Mayor Taveras on the Notices of Potential Dismissal
Providence’s Mayor Angel Taveras “blasted” the following last night to his e-list. [Note to NBC Nightly News correspondent Kevin Tibbles: painful as it may be to admit, Mayor Taveras is a (D), not an (R).] Mayor Taveras’ affirmation of a fiduciary responsibility to taxpayers as well as his reminder of our collective “moral responsibility” to our children are refreshing and remarkable, especially in light of the notable silence of his predecessor on both of those subjects.
We made a difficult decision this past week to issue notices of dismissal to all of the City’s teachers, effective at the end of the 2010-11 school year. I want to share with you my thoughts on the issue, the process, and where we go from here.
The financial crisis facing the people of Providence is staggering. For too long, politicians have avoided making the tough decisions. When I took the oath of office on January 3, I made a commitment to be honest with you about the problems we face. I also promised that I would not shy away from making tough decisions to put our City back on firm financial footing. Our actions this week reflect this commitment.
Issuing notices of dismissals to all teachers was a decision of last resort. My administration has a fiduciary responsibility to the taxpayers of Providence to address the fiscal crisis we face AND a moral responsibility to our children to make sure we manage cuts to school funding in a way that best serves our students and the community.
State law requires that teachers must be notified by March 1 about any potential changes to their status. Given the March 1 notice requirement mandated by law and where we are in the budgeting process, issuing dismissal notices to all teachers was the most prudent and fiscally responsible decision. Here’s why: We needed to retain the maximum flexibility we could to manage significant cuts to the school budget. We simply cannot have a situation next year where we have more teachers on the payroll than we can afford to pay or have expenses that exceed our resources.
This is also why we issued dismissal notices instead of layoff notices. As has been the case in the past, layoffs often come with many provisions, legally and procedurally, that could impact our ability to control costs to the degree we need to. A dismissal is different in that it enables the district to end its financial obligation to an individual completely.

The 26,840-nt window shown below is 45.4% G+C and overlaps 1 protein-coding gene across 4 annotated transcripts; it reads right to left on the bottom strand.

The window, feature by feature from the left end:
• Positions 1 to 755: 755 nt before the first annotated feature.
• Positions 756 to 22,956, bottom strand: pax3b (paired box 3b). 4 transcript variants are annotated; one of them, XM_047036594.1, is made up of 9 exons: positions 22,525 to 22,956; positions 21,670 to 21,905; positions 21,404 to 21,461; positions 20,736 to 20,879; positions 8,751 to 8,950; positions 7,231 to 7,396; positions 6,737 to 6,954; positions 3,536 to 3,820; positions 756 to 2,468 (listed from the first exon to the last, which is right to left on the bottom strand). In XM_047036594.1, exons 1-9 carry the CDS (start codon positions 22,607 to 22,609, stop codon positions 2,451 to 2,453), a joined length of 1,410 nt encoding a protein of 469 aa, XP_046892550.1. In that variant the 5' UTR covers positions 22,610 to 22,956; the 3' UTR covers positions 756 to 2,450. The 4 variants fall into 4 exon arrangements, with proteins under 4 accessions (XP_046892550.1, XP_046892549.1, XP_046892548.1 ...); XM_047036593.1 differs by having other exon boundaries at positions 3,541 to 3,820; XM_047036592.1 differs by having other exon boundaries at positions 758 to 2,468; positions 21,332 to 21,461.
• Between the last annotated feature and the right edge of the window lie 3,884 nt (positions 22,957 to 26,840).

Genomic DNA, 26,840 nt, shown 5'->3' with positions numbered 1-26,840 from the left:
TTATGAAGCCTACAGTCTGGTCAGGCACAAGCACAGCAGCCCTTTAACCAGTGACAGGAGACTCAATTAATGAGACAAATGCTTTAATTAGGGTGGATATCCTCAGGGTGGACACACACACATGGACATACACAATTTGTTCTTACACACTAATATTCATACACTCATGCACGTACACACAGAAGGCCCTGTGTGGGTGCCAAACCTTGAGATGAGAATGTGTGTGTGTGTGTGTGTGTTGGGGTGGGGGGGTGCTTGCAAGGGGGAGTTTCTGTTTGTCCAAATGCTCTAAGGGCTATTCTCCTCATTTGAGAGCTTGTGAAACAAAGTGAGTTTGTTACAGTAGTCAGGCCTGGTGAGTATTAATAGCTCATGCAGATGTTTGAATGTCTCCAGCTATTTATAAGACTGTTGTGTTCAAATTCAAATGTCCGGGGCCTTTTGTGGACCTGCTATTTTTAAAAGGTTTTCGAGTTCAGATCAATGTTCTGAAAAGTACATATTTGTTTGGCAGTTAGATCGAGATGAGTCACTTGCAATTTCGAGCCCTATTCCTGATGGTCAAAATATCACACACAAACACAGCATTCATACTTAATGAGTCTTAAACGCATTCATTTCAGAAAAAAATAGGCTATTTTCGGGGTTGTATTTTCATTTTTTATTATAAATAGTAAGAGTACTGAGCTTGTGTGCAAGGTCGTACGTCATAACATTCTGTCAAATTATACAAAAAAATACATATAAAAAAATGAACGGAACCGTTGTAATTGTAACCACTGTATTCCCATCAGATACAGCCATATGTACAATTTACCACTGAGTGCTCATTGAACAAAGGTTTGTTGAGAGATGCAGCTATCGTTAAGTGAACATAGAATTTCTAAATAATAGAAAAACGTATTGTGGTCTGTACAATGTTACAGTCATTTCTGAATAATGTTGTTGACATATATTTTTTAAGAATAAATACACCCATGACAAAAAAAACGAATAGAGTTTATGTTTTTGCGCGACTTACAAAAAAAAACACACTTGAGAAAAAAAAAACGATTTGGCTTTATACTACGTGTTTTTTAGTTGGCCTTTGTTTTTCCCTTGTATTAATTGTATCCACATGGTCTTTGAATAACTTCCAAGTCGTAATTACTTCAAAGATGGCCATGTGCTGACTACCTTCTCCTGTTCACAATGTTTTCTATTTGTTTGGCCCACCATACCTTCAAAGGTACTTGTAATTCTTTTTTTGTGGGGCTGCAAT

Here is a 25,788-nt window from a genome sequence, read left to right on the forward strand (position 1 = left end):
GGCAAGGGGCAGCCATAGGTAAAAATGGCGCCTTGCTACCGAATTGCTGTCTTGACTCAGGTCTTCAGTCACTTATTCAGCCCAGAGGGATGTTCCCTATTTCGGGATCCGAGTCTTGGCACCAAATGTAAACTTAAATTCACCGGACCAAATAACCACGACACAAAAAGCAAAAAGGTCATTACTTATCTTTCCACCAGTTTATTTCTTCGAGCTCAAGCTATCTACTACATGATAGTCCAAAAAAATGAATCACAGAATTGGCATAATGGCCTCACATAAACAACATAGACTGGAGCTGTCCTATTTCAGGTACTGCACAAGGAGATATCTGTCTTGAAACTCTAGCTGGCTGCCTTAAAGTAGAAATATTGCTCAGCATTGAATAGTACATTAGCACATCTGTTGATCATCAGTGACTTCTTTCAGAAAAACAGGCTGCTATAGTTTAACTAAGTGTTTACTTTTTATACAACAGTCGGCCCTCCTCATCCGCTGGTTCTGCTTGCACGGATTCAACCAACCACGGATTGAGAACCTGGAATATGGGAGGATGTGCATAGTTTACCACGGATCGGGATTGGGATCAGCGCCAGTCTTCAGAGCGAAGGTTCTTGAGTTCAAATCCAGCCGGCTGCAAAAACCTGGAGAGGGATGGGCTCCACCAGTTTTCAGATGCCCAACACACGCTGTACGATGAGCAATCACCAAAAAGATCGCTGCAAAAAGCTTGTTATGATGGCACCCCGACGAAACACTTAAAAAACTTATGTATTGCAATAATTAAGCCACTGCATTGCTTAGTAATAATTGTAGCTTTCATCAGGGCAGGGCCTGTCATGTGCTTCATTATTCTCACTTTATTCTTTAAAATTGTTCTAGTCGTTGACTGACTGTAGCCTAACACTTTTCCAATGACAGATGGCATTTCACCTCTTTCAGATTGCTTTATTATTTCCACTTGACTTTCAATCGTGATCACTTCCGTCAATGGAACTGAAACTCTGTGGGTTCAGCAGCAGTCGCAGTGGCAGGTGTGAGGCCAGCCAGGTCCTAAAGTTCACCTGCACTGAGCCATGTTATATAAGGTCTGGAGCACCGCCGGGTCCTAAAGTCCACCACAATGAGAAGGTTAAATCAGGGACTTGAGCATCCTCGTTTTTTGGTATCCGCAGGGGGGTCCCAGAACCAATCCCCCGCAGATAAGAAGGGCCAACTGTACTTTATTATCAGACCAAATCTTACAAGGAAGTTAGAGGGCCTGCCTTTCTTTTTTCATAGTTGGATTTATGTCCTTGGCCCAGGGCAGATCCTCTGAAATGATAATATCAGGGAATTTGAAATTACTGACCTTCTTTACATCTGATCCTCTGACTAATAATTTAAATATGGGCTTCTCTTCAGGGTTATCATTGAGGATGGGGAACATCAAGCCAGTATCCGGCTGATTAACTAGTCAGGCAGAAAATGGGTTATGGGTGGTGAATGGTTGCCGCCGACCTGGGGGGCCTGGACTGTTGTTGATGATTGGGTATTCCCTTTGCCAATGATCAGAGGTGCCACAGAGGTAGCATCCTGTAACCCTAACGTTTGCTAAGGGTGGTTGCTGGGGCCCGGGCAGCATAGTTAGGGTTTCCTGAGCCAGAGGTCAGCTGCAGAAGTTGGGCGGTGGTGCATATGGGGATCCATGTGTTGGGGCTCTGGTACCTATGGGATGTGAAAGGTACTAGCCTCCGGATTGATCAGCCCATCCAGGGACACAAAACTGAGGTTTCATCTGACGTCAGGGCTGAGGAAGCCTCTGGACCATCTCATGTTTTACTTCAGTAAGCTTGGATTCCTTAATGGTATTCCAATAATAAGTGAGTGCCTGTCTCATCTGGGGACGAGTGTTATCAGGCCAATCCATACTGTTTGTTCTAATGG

These may seem like harsh words, but the March 1 deadline forces us to make binding decisions about next year before we know the full extent of the budget cuts we are being forced to make and the exact actions we’ll need to take to address this unprecedented fiscal crisis. We also have a moral responsibility to guarantee that every student has access to the best educational experience, even in the face of unprecedented budget cuts. Decisions like these cannot be made based on an arbitrary legislative deadline.
Let me be clear on one important point: a majority of Providence teachers will have their dismissal letters rescinded in the coming weeks. If not for the March 1 deadline, no teacher would have received dismissal notices last week. If the March 1 deadline were eliminated, we would have had sufficient time to know the full extent of the City budget crisis, the effect this will have on school funding, and what this means in terms of school closures and teacher dismissals. Although the end result would still be fewer school and fewer teachers next year, the process would have been far less disruptive and painful.
It has always been, and remains my intent, to work together with our teachers and our communities. You may have read comments from union leaders comparing me to the Governor of Wisconsin. This comparison is wrong and misleading. Unlike the Governor of Wisconsin, I support the democratic right to organize and have been participating regularly in meetings with our City unions to strengthen our partnerships and find common ground in solving our financial problems. Just a few weeks ago I celebrated the settlement between union workers and management to end a labor boycott of the Westin Hotel. I was proud to support the hotel workers and support collective bargaining.
Collaboration is not over. It cannot be over. We have never faced a fiscal challenge like this before. I hope that our teachers and their union will be willing to work with us as the process moves forward. This weekend, I spoke to the union at length and I am confident that we can work together to meet these challenges. I particularly hope that we can make 2011 the year we successfully lobby the General Assembly to change the March 1 deadline so that no community in Rhode Island will face this terrible situation ever again.
Time is critical. I do not wish to prolong this period of worry and uncertainty for any citizen or teacher. I will work with the teachers, Superintendent, City Council, community and RI Department of Education as quickly as possible to reach clear and effective decisions about how best to implement cuts to our school department budget. I pledge to keep you informed with honest and accurate information. I also call upon our community, labor, business and neighborhood leaders to actively engage in the decision-making process and to offer their suggestions on how to best move Providence forward.
I understand that these are tough times. Yet, I remain confident that through collaboration and shared sacrifice, Providence will emerge a stronger city.